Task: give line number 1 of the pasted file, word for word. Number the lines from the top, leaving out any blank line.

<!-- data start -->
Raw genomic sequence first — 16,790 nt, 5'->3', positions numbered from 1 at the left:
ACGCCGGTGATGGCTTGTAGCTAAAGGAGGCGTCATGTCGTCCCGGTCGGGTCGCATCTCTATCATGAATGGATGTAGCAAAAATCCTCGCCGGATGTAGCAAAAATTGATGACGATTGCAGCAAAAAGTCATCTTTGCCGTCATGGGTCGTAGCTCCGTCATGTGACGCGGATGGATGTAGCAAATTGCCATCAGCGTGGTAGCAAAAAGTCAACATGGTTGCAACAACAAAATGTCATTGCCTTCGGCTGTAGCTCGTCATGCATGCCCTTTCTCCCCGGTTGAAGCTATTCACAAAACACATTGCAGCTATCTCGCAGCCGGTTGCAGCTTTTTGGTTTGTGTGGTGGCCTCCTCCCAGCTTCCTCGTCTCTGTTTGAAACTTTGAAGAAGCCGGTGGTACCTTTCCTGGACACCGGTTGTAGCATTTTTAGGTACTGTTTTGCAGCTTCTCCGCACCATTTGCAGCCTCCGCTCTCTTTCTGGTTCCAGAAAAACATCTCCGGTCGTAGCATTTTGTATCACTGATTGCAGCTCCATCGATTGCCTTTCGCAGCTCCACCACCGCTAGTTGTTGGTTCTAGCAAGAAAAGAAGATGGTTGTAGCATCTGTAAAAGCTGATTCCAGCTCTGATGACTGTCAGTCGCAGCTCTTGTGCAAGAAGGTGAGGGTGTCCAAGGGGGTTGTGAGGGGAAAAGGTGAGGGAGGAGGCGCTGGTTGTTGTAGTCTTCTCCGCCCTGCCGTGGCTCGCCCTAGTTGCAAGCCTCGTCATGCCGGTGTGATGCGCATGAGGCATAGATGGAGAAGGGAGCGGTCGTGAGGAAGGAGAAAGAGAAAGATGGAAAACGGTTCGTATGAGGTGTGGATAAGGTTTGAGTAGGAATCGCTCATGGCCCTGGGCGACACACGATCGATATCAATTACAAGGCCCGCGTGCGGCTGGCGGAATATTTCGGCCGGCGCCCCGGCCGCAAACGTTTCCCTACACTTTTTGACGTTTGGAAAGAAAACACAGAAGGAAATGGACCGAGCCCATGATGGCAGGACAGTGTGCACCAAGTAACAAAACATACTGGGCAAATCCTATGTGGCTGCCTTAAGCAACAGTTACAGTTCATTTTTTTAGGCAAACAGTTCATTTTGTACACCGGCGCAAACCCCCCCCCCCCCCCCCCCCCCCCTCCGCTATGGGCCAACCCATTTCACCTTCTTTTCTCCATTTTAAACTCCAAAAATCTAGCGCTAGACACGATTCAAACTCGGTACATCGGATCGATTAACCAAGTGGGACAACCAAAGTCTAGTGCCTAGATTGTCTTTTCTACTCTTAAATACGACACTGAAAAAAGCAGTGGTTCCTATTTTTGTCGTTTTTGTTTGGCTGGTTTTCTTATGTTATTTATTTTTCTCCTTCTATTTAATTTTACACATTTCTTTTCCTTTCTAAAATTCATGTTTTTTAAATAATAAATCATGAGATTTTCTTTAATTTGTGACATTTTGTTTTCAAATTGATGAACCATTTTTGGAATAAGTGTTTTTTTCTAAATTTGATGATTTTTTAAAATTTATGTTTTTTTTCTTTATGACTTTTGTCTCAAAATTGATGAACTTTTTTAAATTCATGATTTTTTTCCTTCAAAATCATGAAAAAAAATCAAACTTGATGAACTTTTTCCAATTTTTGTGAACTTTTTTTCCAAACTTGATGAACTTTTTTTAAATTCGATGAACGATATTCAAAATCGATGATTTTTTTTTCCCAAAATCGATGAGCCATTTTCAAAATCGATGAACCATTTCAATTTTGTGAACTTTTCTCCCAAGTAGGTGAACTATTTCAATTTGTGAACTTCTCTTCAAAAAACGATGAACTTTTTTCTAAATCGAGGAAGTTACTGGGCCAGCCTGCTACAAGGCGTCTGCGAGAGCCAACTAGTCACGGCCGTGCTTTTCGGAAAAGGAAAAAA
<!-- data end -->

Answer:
Raw genomic sequence first — 16,790 nt, 5'->3', positions numbered from 1 at the left: